For over 150 years, contract for futures of agricultural commodities are being traded in the country. Starting in the 1920s the regulation and supervision of this sector of the U.S. economy has fallen on the shoulders of the Federal government. The first law that regulated the commodities and futures market in the U.S. is the Grain Futures Act of 1922. It was later taken over in 1936 by the Commodity Exchange Act.

During the 1970s, the trading of future contracts has significantly increased beyond its normal agricultural and physical commodities limit and incorporated a broad range of financial instruments that included foreign and U.S. stock indices, foreign and U.S. government securities, and foreign currencies.

In 1974, the U.S. Congress created the CFTC with its mandate to regulate the futures market. Through the provisions of the 1974 Commodity Futures Trading Commission Act, the agency was established. It effectively replaced the Commodity Exchange Authority of the country’s Department of Agriculture. With this Act, the CFTC became the sole authority of the U.S. government to regulate the options and commodity futures markets in the country.

In December 2000, the mandate of the CFTC was renewed and increased by the passing of the Commodity Futures Modernization Act of 2000 by the U.S. Congress. This act ordered the CFTC together with the SEC to create a joint regulatory body for products of single-stock futures which have started trading in November 2002. By 2003, swaps have considerably increased in value since they were launched in the latter months of 1970s. In 2010, CFTC’s authority increased further with the passing of the Dodd-Frank Act which gave it authority over the swaps market. This act prevented the careless implementation of manipulative schemes that circumvents the need to determine the actual intent of the accused to change prices and the creation of artificial prices.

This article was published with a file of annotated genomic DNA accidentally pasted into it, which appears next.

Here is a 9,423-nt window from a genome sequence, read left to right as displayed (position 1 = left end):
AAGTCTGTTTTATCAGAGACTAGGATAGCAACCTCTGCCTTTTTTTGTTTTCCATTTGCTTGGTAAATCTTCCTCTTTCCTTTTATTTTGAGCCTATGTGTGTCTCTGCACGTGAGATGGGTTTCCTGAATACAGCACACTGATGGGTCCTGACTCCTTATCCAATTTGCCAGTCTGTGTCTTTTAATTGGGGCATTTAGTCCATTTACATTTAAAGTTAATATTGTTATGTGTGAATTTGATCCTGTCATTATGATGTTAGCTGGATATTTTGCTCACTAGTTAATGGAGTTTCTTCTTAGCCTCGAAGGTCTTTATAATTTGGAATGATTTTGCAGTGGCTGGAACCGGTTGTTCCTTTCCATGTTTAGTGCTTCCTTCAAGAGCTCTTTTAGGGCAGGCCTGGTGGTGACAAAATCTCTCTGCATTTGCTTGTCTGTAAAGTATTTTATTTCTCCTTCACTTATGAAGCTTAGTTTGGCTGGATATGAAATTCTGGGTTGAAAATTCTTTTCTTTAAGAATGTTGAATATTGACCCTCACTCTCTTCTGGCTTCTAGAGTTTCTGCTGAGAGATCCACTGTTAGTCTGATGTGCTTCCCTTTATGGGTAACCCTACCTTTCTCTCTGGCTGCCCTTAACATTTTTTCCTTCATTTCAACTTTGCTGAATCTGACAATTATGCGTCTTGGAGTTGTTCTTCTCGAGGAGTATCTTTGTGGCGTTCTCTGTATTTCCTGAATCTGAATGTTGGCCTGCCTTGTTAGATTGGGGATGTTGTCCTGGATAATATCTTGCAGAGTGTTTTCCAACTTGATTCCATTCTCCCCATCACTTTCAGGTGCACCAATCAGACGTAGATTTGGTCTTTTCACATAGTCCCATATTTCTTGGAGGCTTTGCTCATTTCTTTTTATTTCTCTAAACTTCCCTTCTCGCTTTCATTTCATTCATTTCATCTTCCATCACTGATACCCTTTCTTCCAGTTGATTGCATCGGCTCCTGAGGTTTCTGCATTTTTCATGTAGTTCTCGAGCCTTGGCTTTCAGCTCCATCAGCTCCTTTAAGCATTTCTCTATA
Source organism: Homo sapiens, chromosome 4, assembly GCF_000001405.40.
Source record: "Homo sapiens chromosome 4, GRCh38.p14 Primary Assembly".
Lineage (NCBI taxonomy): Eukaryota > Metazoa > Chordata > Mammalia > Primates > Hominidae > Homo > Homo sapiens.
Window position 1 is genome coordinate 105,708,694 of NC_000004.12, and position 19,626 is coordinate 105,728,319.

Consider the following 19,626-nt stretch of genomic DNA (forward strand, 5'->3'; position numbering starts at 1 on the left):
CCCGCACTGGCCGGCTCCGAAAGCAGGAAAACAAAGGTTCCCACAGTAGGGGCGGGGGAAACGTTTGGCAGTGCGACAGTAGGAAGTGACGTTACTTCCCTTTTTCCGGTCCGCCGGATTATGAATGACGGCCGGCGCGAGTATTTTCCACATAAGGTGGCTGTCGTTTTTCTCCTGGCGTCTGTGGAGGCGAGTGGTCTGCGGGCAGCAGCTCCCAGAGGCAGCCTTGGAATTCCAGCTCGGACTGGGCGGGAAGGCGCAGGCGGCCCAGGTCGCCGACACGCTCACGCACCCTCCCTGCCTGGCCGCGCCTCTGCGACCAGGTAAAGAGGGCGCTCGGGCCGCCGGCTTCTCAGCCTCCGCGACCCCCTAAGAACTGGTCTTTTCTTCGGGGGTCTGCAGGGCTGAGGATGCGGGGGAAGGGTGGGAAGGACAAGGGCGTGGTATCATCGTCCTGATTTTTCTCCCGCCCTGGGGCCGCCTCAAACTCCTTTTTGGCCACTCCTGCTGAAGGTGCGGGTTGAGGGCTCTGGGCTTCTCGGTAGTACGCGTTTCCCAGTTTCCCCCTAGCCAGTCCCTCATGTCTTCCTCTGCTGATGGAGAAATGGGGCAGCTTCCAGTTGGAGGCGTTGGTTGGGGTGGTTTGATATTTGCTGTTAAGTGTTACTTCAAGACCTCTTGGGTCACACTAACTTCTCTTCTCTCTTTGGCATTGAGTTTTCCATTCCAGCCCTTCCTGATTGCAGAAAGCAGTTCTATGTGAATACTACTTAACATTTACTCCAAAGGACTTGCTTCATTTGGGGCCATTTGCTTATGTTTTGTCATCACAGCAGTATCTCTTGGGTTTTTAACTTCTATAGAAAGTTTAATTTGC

The Primary Mission of the CFTC

As stated in its official website, CFTC’s primary mission is to encourage transparent, open, financially sound and competitive markets. It aims to shield market users consumers, and their funds, as well as the public from manipulation, abusive practices and fraud in relation to derivatives and other related products that are subject to the rules and regulations stipulated by the Commodity Exchange Act. CFTC tries to accomplish its primary aim by doing its best to avoid systemic risk.